Thursday, December 22, 2016

A Perilous Undertaking

Title:  A Perilous Undertaking (A Veronica Speedwell Mystery)
Author:  Deanna Raybourn
Publication Information:  Berkeley. 2017. 352 pages.
ISBN:  0451476158 / 978-0451476159

Book Source:  I received this book through the Penguin First to Read program free of cost in exchange for an honest review.

Opening Sentence:  "'For the love of all that is holy, Veronica, the object is to main or kill, not tickle,' Stoker informed me, clipping the words sharply as he handed me a knife."

Favorite Quote:  "The hardest lesson I had learnt upon my travels was patience. There are times when every muscle, every nerve, screams for movement, when every instinct urges escape. But the instinct to fly is not always a sound one. There are occasions when only stillness can save you."

London. 1887. Victorian England. A time of the royals. A time of scientists and lady detectives? Perhaps not as expected, but there lies the interest in the mystery. Veronica Speedwell is quite a character. She is a lepidopterist, a scientist who studies butterflies. She is engaged in a project to catalog the treasures of a certain nobleman, while awaiting her next expedition. She is also a detective; apparently, she did not set out to be, but she has become embroiled in mysteries she has successfully resolved. Did I mention she is connected to the royal family? This connection reveals the more unsure, vulnerable side of Veronica which rounds out her otherwise self-assured, sometimes smug, stance.

To add further interest, her partner in crime (or crime fighting, I suppose) is the Honorable Ravelstoke Templeton-Vane, aka Stoker. He is a historian and scientist. He seems to be the black sheep of his family, but perhaps with reason. Glimpses of his back story are found throughout the book, but this book is clearly Veronica's story first.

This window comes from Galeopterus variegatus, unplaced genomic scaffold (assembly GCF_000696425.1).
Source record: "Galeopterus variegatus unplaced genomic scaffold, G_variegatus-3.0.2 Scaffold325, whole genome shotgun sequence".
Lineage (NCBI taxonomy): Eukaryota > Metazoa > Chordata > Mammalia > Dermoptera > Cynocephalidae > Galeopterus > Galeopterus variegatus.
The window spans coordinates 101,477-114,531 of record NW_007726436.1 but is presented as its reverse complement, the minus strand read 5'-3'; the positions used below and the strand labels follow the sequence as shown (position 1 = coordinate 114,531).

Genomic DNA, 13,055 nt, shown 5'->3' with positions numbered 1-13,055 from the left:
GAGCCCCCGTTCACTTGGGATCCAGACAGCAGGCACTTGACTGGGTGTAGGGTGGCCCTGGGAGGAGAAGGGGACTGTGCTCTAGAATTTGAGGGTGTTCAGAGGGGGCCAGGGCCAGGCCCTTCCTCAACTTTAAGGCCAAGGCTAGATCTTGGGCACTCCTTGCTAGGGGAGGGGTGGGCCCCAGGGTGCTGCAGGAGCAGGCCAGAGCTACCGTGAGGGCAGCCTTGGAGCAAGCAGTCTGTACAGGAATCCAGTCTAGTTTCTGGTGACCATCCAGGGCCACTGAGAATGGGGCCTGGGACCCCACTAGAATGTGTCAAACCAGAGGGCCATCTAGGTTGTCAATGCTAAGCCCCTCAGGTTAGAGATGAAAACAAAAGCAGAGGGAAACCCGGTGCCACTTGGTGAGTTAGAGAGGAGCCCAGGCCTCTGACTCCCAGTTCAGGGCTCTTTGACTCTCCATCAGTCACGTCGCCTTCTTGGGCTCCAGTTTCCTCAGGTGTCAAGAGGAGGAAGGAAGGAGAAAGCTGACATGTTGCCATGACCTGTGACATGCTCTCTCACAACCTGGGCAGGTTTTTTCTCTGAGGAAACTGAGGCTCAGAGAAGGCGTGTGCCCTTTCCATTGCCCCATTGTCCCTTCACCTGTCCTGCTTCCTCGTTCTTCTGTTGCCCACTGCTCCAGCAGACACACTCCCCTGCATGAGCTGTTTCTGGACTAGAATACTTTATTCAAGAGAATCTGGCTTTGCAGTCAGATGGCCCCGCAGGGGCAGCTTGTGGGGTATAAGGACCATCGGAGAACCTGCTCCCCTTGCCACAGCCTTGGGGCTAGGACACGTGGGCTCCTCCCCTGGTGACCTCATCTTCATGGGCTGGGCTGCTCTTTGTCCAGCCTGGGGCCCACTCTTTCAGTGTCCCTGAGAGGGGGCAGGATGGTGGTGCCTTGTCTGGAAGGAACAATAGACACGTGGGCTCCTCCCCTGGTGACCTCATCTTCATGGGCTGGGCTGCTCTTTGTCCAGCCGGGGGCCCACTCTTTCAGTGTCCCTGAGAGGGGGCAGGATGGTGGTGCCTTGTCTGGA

Veronica and Stoker are colleagues and friends, but the underlying tension leading to more is abundantly clear. Will the relationship get there? Perhaps. Time will tell, but meanwhile, their interactions are fun to follow and their caring for each other sweetly evident. They seem to have achieved both a professional and personal partnership.

The mystery of this book is the murder of a young woman in a home that is more an artist's colony. A man is convicted and stands to be hung for the crime. He may or may not be the actual murderer. Some believe that he absolutely is not. Perhaps, they know that he is not. Hence, they involve Veronica and Stoker as detectives who may get to the heart of the matter and who may do so discretely to protect reputations. The mystery in the book leads to an exclusive club for certain **ahem** activities that society may deem inappropriate. The people involved could be irreparably damaged by any association; so, discretion is of up most importance.

The one thing I do not care for in this book is the phallic humor and the many off-color remarks. It is too much and oddly placed in a Victorian setting. Surprisingly, the references do not stem from the mystery but rather the main characters. I do not have a need to know about anyone's sexual experiences or expertise. When these conversations start to repeat, it undermines the characters and stories, which are otherwise delightful.

When I started this book, I did not realize that is the second in a series. That becomes quickly clear in this book. The story stands on its own, but previous relationships are alluded to and built upon in this book. Enough is explained for the book to stand on its own. In some cases, the lack of knowledge can become a hindrance to the enjoyment of the book. In this story, it adds to the intrigue and mystery of Veronica Speedwell herself.

Please share your thoughts and leave a comment. I would love to "talk" to you.

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